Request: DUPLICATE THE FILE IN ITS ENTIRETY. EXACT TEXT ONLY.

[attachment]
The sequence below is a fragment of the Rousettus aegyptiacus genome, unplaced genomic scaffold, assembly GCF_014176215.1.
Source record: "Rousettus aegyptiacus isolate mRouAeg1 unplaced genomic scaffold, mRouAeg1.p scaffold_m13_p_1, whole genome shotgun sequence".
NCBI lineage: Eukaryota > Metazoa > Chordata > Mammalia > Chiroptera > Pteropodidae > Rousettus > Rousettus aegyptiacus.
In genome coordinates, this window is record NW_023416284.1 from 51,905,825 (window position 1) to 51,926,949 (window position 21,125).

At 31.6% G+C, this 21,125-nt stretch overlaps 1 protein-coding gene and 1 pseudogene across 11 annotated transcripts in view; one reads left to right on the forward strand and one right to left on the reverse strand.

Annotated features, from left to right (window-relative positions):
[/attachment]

The sequence below is a fragment of the Rousettus aegyptiacus genome, unplaced genomic scaffold, assembly GCF_014176215.1.
Source record: "Rousettus aegyptiacus isolate mRouAeg1 unplaced genomic scaffold, mRouAeg1.p scaffold_m13_p_1, whole genome shotgun sequence".
NCBI lineage: Eukaryota > Metazoa > Chordata > Mammalia > Chiroptera > Pteropodidae > Rousettus > Rousettus aegyptiacus.
In genome coordinates, this window is record NW_023416284.1 from 51,905,825 (window position 1) to 51,926,949 (window position 21,125).

At 31.6% G+C, this 21,125-nt stretch overlaps 1 protein-coding gene and 1 pseudogene across 11 annotated transcripts in view; one reads left to right on the forward strand and one right to left on the reverse strand.

Annotated features, from left to right (window-relative positions):